The Big Think

August 22, 2005

Jerry’s Rant

Filed under: Space — jasony @ 11:14 am

Famed Science Fiction author, and all-around Smart Guy Jerry Pournelle has a fantastic rant against NASA and how to really get the human race into space.

For the record, I’ve been thinking along these lines for years. Announce a government-sponsored “X-prize” award. Make it big. Say, a billion dollars for a reusable solution to get humans into orbit cheaply (pin the price at, say $100/lb and the turnaround time to one week or so. Then sit back and watch the free market take over.

A billion dollars is too much money, you say? Well, considering how NASA just spent a cool B on a failed redesign of the shuttle external fuel tank foam, I say it’s money well spent. And the worse-case scenario is that private industry tries and fails and the money isn’t awarded… no skin off the back of taxpayers, eh? Of course, if somebody actually achieves the goal and gets humans into orbit, private industry would have achieved something that NASA and the big aerospace companies haven’t been able to do and would have done it for less than NASA spends every year on coffee and doughnuts. The X-Prize money was cheaper than the cost of ONE custom made NASA spacesuit. It just ridiculous that there aren’t more incentives like this available.

Many private companies were able to make an economic case for X-prize competition, even though the prize was a measly 10 million dollars. Just imagine what would happen if there was some real money involved. And it would cost taxpayers less than half the cost of a single stealth bomber.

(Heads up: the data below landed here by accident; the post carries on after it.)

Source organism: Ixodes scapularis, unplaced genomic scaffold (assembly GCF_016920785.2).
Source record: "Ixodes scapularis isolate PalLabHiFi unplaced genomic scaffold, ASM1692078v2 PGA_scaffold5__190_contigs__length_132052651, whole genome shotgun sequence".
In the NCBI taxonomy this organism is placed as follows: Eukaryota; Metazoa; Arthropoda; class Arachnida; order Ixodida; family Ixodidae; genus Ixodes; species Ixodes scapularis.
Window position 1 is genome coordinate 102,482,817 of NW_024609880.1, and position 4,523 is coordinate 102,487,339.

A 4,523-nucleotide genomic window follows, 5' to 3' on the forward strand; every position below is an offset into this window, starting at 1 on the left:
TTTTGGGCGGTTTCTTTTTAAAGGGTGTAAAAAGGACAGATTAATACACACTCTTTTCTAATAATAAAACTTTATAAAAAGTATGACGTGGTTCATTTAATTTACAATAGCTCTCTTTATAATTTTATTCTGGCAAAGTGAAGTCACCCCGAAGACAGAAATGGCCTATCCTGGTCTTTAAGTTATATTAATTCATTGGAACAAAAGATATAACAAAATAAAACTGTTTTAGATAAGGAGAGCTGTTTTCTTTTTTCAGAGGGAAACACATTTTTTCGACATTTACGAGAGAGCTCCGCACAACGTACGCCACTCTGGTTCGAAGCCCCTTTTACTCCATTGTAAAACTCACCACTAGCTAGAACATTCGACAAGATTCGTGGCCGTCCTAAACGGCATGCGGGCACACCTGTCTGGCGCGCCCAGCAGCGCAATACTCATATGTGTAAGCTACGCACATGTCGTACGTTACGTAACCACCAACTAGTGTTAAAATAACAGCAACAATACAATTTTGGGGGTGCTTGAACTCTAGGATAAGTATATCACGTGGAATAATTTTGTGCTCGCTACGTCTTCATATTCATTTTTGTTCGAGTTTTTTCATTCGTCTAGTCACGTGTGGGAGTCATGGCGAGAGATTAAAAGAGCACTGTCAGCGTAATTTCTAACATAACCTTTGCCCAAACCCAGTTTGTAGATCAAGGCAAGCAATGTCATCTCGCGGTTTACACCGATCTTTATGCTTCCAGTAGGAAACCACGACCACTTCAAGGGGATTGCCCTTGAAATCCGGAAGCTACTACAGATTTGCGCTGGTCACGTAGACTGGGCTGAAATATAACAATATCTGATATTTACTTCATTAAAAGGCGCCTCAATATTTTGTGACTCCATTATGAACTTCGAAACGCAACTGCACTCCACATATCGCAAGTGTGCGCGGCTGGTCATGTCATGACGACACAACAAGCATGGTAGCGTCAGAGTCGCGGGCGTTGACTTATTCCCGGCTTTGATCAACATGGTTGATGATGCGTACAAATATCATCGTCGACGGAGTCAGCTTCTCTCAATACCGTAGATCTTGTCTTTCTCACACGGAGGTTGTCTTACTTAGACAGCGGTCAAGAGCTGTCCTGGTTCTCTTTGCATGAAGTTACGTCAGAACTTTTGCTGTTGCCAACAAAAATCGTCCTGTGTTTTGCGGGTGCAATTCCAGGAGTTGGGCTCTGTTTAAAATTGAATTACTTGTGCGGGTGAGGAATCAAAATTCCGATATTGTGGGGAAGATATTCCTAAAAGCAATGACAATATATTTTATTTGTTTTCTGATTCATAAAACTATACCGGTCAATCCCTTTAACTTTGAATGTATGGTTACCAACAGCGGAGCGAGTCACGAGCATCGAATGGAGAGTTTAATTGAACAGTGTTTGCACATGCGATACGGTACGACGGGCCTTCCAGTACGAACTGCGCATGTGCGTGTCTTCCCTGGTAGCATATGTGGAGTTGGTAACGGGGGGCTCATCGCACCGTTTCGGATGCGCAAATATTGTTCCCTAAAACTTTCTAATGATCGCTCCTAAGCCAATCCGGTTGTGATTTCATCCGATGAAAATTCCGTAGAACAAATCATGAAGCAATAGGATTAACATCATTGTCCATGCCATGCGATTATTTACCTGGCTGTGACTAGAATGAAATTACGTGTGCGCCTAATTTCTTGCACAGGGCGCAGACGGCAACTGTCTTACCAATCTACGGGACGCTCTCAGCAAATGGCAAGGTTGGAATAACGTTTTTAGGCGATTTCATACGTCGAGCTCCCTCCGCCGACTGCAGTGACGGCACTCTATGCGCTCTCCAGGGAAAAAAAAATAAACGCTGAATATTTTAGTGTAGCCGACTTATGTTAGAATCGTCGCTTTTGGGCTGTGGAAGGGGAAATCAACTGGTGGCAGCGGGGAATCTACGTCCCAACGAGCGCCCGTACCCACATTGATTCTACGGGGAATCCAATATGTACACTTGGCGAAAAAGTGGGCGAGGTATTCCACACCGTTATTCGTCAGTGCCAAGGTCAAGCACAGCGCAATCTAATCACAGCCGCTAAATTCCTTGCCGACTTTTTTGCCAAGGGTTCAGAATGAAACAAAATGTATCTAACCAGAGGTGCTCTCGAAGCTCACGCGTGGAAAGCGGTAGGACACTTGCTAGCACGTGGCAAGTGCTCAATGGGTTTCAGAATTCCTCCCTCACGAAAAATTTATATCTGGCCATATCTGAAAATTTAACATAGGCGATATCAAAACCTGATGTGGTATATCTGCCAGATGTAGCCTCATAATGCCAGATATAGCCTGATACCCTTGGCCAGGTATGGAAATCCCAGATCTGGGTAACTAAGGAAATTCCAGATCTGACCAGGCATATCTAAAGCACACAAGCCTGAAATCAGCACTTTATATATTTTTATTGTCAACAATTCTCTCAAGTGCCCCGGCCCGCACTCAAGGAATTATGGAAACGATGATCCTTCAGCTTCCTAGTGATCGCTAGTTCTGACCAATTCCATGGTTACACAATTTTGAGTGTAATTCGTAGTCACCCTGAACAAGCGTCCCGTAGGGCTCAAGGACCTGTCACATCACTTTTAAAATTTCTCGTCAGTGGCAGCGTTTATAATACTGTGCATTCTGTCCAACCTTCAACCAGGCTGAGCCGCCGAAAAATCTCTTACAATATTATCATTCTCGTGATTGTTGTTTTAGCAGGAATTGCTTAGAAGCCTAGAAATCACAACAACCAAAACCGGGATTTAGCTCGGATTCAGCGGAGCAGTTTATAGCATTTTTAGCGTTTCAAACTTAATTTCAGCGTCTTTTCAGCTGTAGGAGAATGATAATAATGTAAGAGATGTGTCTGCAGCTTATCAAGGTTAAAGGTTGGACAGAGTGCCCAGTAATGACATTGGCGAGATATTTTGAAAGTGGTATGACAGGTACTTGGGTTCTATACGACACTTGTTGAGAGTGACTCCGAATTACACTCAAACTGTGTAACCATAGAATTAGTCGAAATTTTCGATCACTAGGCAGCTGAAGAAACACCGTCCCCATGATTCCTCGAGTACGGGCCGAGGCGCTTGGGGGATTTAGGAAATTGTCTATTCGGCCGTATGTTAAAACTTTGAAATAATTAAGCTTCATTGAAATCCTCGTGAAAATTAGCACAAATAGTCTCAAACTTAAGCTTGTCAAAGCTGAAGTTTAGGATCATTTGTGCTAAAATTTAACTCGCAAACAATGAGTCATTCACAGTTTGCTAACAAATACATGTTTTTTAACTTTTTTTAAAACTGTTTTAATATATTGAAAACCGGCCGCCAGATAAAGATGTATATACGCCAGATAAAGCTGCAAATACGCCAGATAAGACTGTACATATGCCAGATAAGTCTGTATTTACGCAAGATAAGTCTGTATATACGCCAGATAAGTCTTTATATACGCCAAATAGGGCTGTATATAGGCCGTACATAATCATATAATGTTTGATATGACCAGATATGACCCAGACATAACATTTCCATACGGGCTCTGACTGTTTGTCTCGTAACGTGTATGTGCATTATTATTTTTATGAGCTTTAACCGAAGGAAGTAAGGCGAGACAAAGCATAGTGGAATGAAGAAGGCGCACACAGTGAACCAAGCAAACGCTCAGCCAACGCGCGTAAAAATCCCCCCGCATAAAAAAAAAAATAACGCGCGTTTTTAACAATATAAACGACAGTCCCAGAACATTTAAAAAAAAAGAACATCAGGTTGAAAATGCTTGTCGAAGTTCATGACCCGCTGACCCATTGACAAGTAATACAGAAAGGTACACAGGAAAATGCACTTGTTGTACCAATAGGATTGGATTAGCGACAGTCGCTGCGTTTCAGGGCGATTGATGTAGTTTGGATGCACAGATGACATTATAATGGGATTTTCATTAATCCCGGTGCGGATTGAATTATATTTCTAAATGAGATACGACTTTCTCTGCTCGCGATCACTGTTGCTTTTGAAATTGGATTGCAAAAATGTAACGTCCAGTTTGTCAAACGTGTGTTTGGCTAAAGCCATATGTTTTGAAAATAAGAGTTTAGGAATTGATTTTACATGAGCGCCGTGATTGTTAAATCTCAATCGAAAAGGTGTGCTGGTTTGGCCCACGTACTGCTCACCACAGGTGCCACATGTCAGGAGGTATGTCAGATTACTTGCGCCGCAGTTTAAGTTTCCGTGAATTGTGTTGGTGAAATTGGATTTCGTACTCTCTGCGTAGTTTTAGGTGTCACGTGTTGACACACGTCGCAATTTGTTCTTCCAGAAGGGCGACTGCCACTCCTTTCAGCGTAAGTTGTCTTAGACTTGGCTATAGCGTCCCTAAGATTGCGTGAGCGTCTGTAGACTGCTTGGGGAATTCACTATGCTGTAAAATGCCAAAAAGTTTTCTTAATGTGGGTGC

Makes me crazy to see so much money and time wasted under the current NASA (jobs) program while a viable, no-risk solution just sits there unused.


Filed under: Games — jasony @ 10:06 am

Beautiful screen shots of the upcoming Lord of the Rings Massively Multiplayer Online Roleplaying Game. Check out this one and this one.

Bob Moog

Filed under: Music — jasony @ 9:57 am

Bob Moog, legendary pioneer of electronic music, died yesterday from brain cancer at his Ashland, N.C. home. He was 71.

I spent a few semesters in college manually programming sounds on a Moog-era Arp 2600. To get a sound out of these old boxes you’d take an electrical (DC-line level) signal from one output (say, and oscillator), and use those old telephone switchboard patch cables to physically route it to an input (envelope generator, cutoff filter, whatever) somewhere on the face of the box (see the link for a picture). From there you’d continue to route the signal around until you had successfully manipulated the 60hz electrical signal into the sound that you wanted. Then you’d trigger the sound on and off via the keys on the keyboard. Very arcane and byzantine way to create noise by modern standards, but strangely satisfying to spend a few hours developing a specific order in your tangled mass of cables.

Once you had your patch cable layout you’d preserve the specific in-out and knob settings in a book somewhere. You’d refer to your book whenever you wanted to recreate a specific “patch”. This is why sounds on an electronic keyboard are still called patches today. Cool, no?

Musicians would protect the specific layout of their patches by covering the patch board or throwing in fake cables just to confuse onlookers. Hey, you had to protect your intellectual property! It’s similar to the way some Hammond B-3 organ players would cover the slider box so onlookers couldn’t see the specific layout of their sliders.

Light Cycle

Filed under: Technology — jasony @ 9:43 am

Tim has some interesting comments about the use of super-light materials in bike frames (scroll down). Thanks, Tim!

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